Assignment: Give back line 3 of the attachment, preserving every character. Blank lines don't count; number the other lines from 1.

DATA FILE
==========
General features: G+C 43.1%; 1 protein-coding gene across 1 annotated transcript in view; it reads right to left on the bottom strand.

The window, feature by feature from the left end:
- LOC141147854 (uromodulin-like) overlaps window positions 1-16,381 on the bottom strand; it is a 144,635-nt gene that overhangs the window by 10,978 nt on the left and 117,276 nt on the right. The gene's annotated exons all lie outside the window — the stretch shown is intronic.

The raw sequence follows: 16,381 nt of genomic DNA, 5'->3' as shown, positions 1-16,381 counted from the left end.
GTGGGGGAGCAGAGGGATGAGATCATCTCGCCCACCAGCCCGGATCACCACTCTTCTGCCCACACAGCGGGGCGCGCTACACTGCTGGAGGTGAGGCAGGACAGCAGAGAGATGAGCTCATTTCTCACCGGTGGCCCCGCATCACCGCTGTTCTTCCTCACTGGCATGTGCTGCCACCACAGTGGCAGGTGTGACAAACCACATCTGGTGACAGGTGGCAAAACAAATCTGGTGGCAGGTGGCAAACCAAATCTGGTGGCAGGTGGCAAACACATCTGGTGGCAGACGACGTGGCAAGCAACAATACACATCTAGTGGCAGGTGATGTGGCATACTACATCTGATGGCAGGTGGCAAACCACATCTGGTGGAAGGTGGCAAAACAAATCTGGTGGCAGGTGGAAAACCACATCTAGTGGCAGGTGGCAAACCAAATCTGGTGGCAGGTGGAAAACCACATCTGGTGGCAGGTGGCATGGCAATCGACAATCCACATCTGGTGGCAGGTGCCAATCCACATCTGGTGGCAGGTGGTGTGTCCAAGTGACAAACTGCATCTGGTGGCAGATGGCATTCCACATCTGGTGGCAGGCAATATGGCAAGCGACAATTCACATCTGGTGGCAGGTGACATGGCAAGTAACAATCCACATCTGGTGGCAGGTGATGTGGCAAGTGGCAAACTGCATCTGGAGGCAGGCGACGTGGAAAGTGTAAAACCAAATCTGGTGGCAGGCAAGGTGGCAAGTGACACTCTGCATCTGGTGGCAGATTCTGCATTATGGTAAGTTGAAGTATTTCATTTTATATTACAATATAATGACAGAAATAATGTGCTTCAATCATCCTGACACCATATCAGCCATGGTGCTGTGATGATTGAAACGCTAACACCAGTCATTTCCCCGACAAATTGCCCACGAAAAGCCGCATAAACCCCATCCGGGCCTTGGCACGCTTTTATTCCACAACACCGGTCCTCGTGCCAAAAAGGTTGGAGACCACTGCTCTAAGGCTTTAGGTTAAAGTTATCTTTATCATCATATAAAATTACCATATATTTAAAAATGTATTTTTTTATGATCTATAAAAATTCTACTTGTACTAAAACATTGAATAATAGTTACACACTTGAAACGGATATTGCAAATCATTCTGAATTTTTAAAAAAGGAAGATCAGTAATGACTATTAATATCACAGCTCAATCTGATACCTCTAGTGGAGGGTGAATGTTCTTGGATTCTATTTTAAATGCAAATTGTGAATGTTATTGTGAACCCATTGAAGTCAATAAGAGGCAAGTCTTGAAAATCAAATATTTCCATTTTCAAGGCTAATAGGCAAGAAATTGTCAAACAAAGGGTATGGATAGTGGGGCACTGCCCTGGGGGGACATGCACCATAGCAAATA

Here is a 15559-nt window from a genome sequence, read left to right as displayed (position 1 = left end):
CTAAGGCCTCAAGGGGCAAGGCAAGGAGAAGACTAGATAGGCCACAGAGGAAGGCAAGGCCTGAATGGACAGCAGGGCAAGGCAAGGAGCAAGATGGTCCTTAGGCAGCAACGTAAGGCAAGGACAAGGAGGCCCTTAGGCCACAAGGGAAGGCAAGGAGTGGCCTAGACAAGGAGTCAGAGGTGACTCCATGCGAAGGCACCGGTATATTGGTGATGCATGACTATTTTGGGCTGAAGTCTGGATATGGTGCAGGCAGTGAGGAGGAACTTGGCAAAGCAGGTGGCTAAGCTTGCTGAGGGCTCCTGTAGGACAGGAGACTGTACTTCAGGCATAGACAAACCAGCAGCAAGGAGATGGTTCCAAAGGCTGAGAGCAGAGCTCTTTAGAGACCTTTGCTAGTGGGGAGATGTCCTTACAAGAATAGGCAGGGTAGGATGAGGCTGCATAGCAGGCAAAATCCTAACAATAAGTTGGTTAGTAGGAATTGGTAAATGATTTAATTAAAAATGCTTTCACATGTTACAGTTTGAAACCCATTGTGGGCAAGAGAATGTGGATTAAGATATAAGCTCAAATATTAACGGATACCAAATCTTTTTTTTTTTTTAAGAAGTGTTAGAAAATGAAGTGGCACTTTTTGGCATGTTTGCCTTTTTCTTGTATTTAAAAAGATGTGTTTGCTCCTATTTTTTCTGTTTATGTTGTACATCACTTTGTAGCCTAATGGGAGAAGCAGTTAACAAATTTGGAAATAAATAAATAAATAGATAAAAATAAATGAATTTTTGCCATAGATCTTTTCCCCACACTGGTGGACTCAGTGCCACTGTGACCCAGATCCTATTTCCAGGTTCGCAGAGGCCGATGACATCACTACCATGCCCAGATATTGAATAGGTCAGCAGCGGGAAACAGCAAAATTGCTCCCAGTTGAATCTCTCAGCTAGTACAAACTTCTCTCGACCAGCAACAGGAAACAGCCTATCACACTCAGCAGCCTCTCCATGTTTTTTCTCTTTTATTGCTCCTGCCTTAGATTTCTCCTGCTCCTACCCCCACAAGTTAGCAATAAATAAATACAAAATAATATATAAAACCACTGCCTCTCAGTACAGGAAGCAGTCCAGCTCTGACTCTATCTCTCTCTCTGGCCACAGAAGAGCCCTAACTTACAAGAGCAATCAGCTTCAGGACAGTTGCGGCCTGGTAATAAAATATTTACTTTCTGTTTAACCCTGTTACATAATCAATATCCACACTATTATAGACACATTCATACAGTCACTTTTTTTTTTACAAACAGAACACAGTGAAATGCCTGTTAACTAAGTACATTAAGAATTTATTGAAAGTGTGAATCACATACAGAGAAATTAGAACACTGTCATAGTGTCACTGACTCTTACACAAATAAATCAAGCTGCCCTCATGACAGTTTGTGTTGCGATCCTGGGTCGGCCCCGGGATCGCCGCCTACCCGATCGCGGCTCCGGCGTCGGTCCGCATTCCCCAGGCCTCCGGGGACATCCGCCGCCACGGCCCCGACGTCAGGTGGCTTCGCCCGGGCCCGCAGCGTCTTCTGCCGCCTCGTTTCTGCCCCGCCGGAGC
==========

- LOC141147854 (uromodulin-like) overlaps window positions 1-16,381 on the bottom strand; it is a 144,635-nt gene that overhangs the window by 10,978 nt on the left and 117,276 nt on the right. The gene's annotated exons all lie outside the window — the stretch shown is intronic.